The Dynamiter

Page 60

'And talking, sir, of children and of the perils of our trade, let me now narrate to you a little incident of an explosive bomb, that fell out some weeks ago under my own observation. It fell out thus.'

And Zero, leaning back in his chair, narrated the following simple tale.

ZERO'S TALE OF THE EXPLOSIVE BOMB. {4}

I dined by appointment with one of our most trusted agents, in a private chamber at St. James's Hall. You have seen the man: it was M'Guire, the most chivalrous of creatures, but not himself expert in our contrivances. Hence the necessity of our meeting; for I need not remind you what enormous issues depend upon the nice adjustment of the engine. I set our little petard for half an hour, the scene of action being hard by; and the better to avert miscarriage, employed a device, a recent invention of my own, by which the opening of the Gladstone bag in which the bomb was carried, should instantly determine the explosion. M'Guire was somewhat dashed by this arrangement, which was new to him: and pointed out, with excellent, clear good sense, that should he be arrested, it would probably involve him in the fall of our opponents. But I was not to be moved, made a strong appeal to his patriotism, gave him a good glass of whisky, and despatched him on his glorious errand.

Our objective was the effigy of Shakespeare in Leicester Square: a spot, I think, admirably chosen; not only for the sake of the dramatist, still very foolishly claimed as a glory by the English race, in spite of his disgusting political opinions; but from the fact that the seats in the immediate neighbourhood are often thronged by children, errand-boys, unfortunate young ladies of the poorer class and infirm old men--all classes making a direct appeal to public pity, and therefore suitable with our designs. As M'Guire drew near his heart was inflamed by the most noble sentiment of triumph. Never had he seen the garden so crowded; children, still stumbling in the impotence of youth, ran to and fro, shouting and playing, round the pedestal; an old, sick pensioner sat upon the nearest bench, a medal on his breast, a stick with which he walked (for he was disabled by wounds) reclining on his knee. Guilty England would thus be stabbed in the most delicate quarters; the moment had, indeed, been well selected; and M'Guire, with a radiant provision of the event, drew merrily nearer. Suddenly his eye alighted on the burly form of a policeman, standing hard by the effigy in an attitude of watch. My bold companion paused; he looked about him closely; here and there, at different points of the enclosure, other men stood or loitered, affecting an abstraction, feigning to gaze upon the shrubs, feigning to talk, feigning to be weary and to rest upon the benches. M'Guire was no child in these affairs; he instantly divined one of the plots of the Machiavellian Gladstone.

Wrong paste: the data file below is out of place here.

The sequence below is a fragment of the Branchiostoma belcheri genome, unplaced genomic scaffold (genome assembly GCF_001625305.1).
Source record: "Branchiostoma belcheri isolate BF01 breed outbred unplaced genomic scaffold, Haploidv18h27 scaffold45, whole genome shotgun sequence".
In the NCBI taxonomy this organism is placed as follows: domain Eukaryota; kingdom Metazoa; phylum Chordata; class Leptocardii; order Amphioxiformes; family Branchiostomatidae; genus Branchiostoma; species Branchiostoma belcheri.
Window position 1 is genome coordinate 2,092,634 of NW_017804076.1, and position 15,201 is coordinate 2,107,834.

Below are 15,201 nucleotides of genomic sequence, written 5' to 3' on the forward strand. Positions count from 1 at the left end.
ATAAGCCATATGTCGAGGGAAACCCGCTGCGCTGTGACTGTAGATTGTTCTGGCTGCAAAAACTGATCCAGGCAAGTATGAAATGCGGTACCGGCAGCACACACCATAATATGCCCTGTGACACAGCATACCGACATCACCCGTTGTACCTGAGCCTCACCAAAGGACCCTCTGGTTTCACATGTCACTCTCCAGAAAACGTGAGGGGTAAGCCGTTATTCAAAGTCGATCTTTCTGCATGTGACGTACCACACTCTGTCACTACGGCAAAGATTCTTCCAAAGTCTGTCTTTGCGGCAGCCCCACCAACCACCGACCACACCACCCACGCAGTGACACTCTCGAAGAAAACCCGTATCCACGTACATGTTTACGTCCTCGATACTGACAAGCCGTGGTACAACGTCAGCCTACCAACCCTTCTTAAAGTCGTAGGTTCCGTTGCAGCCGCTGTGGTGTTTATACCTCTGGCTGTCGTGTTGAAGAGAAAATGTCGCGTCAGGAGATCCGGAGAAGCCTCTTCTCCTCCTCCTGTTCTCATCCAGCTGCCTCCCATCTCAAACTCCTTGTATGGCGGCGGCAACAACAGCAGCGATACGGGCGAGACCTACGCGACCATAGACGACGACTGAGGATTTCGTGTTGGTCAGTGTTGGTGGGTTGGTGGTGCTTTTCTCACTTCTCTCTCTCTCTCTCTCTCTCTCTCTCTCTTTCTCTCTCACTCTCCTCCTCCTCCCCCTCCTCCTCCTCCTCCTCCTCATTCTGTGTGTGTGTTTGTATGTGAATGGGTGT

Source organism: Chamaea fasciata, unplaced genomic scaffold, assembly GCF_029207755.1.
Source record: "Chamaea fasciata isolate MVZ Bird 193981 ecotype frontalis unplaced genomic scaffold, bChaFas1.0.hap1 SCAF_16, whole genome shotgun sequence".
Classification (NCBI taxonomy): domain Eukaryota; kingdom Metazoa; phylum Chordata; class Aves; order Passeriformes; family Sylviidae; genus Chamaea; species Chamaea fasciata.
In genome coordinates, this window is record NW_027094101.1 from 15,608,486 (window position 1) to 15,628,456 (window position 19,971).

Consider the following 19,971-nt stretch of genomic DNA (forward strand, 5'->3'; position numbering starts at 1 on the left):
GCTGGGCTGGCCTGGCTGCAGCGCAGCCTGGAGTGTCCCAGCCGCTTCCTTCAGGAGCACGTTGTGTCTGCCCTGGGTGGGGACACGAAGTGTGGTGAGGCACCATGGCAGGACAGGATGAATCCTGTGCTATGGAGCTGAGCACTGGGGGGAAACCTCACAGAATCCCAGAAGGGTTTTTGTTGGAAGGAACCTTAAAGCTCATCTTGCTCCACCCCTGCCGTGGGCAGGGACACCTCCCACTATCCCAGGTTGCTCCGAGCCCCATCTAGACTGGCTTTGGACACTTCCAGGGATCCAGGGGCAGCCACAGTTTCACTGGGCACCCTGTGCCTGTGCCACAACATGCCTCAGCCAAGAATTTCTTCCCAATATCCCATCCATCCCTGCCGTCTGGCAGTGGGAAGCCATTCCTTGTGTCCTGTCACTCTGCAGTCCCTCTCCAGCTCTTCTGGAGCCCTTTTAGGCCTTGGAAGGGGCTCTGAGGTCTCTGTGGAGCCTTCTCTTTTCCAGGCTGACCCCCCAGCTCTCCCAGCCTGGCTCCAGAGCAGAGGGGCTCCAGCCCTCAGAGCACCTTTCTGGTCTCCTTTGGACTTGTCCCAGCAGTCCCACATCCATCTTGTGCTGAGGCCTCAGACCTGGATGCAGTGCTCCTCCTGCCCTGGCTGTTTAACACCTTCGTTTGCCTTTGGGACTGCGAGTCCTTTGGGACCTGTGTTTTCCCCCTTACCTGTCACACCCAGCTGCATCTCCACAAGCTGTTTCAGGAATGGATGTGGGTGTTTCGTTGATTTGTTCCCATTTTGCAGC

A chief difficulty with which we have to deal, is a certain nervousness in the subaltern branches of the corps; as the hour of some design draws near, these chicken-souled conspirators appear to suffer some revulsion of intent; and frequently despatch to the authorities, not indeed specific denunciations, but vague anonymous warnings. But for this purely accidental circumstance, England had long ago been an historical expression. On the receipt of such a letter, the Government lay a trap for their adversaries, and surround the threatened spot with hirelings. My blood sometimes boils in my veins, when I consider the case of those who sell themselves for money in such a cause. True, thanks to the generosity of our supporters, we patriots receive a very comfortable stipend; I myself, of course, touch a salary which puts me quite beyond the reach of any peddling, mercenary thoughts; M'Guire, again, ere he joined our ranks, was on the brink of starving, and now, thank God! receives a decent income. That is as it should be; the patriot must not be diverted from his task by any base consideration; and the distinction between our position and that of the police is too obvious to be stated.

The Dynamiter Page 61

Robert Louis Stevenson

Free Books in the public domain from the Classic Literature Library ©

Robert Louis Stevenson
Classic Literature Library

All Pages of This Book